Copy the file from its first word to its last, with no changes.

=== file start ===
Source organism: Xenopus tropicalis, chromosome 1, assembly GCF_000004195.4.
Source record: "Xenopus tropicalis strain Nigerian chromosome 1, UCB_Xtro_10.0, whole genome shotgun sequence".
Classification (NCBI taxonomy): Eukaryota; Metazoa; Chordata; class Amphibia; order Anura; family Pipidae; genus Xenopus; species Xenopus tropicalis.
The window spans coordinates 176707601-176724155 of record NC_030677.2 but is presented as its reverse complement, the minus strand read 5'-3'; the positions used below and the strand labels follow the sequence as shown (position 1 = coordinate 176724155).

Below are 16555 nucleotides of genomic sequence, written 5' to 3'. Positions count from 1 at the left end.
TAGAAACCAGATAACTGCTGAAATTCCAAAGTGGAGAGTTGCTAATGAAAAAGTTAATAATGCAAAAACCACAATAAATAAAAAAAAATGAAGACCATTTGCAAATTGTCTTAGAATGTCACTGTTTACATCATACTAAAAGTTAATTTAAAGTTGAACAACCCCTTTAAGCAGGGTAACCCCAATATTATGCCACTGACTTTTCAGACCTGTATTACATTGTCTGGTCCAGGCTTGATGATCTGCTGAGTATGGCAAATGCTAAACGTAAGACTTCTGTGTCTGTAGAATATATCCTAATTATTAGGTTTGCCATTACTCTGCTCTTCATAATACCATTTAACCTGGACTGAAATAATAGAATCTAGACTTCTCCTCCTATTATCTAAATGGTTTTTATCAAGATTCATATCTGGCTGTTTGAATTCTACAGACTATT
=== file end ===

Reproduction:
Source organism: Xenopus tropicalis, chromosome 1, assembly GCF_000004195.4.
Source record: "Xenopus tropicalis strain Nigerian chromosome 1, UCB_Xtro_10.0, whole genome shotgun sequence".
Classification (NCBI taxonomy): Eukaryota; Metazoa; Chordata; class Amphibia; order Anura; family Pipidae; genus Xenopus; species Xenopus tropicalis.
The window spans coordinates 176707601-176724155 of record NC_030677.2 but is presented as its reverse complement, the minus strand read 5'-3'; the positions used below and the strand labels follow the sequence as shown (position 1 = coordinate 176724155).

Below are 16555 nucleotides of genomic sequence, written 5' to 3'. Positions count from 1 at the left end.
TAGAAACCAGATAACTGCTGAAATTCCAAAGTGGAGAGTTGCTAATGAAAAAGTTAATAATGCAAAAACCACAATAAATAAAAAAAAATGAAGACCATTTGCAAATTGTCTTAGAATGTCACTGTTTACATCATACTAAAAGTTAATTTAAAGTTGAACAACCCCTTTAAGCAGGGTAACCCCAATATTATGCCACTGACTTTTCAGACCTGTATTACATTGTCTGGTCCAGGCTTGATGATCTGCTGAGTATGGCAAATGCTAAACGTAAGACTTCTGTGTCTGTAGAATATATCCTAATTATTAGGTTTGCCATTACTCTGCTCTTCATAATACCATTTAACCTGGACTGAAATAATAGAATCTAGACTTCTCCTCCTATTATCTAAATGGTTTTTATCAAGATTCATATCTGGCTGTTTGAATTCTACAGACTATT